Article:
#7: Desert Biking

Deserts are not for the inexperienced. If you don’t know exactly where you’re going and how to avoid dehydration, you should probably avoid them altogether. And biking across a desert is extra intense. Popular deserts to bike through include the Gobi Desert in East Asia, which is a lot colder than other deserts, and the Mojave Desert in the American southwest. Pro desert bikers advise never to stray off the beaten path or ride alone, and of course take plenty of water with you. You can take a dirt bike or go cycling, although one requires you to ensure you don’t run out of gasoline, while the other will exhaust and drain you a lot faster.

#6: Ice Climbing

Climbing is already a difficult sport, but add ice into the equation and it may seem unnecessarily dangerous. It is, in fact, dangerous but, thankfully, there are a lot of ways for you to get the training you need without risking your life. There are plenty of indoor ice climbing walls around the world for you to practice on, and a ton of rules about safety. There are also a lot of different techniques and types of equipment involved, which vary depending on the condition and location of the ice. And there’s no doubt that climbing a waterfall with a cliff backing versus climbing a freestanding waterfall are definitely two different levels of risk. Of course, for many of us, it’s all too risky.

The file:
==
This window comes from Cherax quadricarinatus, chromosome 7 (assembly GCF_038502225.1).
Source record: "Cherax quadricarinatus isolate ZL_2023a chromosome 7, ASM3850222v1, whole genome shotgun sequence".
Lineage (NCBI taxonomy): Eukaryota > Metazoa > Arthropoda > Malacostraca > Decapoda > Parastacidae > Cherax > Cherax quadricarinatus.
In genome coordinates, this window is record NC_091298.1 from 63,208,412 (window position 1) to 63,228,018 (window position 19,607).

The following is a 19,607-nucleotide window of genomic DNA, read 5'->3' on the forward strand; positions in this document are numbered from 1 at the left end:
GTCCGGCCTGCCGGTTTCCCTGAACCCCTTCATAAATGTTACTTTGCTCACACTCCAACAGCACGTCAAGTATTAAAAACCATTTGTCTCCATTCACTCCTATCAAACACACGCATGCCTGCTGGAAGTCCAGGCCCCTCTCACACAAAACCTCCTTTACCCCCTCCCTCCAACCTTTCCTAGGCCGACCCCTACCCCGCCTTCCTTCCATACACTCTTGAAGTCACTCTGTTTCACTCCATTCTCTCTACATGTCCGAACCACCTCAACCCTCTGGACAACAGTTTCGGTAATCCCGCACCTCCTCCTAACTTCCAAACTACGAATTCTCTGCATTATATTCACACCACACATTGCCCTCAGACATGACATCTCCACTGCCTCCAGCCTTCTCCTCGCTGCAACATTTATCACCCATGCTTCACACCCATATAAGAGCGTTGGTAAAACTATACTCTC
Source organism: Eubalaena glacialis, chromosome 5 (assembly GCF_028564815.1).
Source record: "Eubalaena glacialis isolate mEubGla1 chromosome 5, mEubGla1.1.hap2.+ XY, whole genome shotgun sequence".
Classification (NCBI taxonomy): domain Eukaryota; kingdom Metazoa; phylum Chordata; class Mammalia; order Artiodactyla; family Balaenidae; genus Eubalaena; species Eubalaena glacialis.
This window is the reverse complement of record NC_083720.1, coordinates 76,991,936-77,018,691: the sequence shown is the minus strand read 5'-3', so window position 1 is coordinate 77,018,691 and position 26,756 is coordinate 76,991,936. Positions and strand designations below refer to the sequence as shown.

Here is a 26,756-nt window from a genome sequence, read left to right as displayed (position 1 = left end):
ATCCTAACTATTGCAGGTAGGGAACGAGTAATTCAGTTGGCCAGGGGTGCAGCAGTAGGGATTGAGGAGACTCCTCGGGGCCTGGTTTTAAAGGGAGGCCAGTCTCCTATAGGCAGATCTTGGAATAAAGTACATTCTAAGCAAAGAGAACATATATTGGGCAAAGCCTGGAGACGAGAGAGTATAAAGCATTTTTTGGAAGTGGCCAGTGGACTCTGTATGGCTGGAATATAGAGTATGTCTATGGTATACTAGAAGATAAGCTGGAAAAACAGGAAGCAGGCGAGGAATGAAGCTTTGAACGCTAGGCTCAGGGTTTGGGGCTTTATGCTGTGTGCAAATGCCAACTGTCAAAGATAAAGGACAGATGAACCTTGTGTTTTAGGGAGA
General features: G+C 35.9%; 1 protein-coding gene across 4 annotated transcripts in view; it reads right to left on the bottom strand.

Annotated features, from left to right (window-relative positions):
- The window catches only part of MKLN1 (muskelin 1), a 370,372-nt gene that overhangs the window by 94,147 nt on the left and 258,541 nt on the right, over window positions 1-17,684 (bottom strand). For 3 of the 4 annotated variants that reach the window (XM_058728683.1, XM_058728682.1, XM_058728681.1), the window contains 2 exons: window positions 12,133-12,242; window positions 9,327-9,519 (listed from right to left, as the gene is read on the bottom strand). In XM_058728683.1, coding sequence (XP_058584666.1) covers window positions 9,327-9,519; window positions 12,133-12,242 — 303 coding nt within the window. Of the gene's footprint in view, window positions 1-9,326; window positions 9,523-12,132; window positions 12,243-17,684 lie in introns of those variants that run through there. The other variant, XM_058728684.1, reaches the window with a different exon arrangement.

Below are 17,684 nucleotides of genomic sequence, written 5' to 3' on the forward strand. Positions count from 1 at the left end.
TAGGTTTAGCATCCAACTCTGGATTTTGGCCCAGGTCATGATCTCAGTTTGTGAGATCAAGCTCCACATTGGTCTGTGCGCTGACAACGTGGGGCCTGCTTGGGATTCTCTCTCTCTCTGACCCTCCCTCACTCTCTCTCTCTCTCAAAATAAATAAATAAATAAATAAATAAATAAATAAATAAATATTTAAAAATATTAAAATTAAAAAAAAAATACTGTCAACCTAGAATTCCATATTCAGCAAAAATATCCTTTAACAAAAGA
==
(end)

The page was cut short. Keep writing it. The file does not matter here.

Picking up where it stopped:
#5: Free Solo Climbing

Remember how we said climbing is difficult? Well, try climbing up cliffs and canyons with absolutely no safety gear whatsoever – not even a helmet! An Oscar-winning documentary about the first solo climber to scale Yosemite’s El Capitan shed mainstream light on this terrifying sport – and it’s no wonder why it became buzzed about. It’s easily one of the most extreme sports in the world, and shouldn’t be attempted unless you’re already an extremely experienced climber. Actually, scratch that. It shouldn’t be attempted unless you’re​​ Alex Honnold himself! You need to know absolutely everything about yourself, your limits, and where you’re climbing, and even then, many pros still consider this activity unnecessarily dangerous.

#4: Waterfall Kayaking

We’ve all seen those movies where the protagonists get caught in rapids and their boat sails over the edge of a waterfall. Well, apparently this is also something that people do for fun. “Why?” you might ask. Well, because of the ‘rush’, of course! And, also, because if you’re kayaking in a whitewater river, you may eventually have no choice but to go over the edge. If that’s the case, you’ll definitely want to know what you’re doing. Even so, the highest category of dangerous waters – class 6 – is deemed so unsafe by even the most skilled paddlers that it’s advised everybody avoids it completely. Or, you know, maybe just avoid the sport altogether – whatever, just a thought.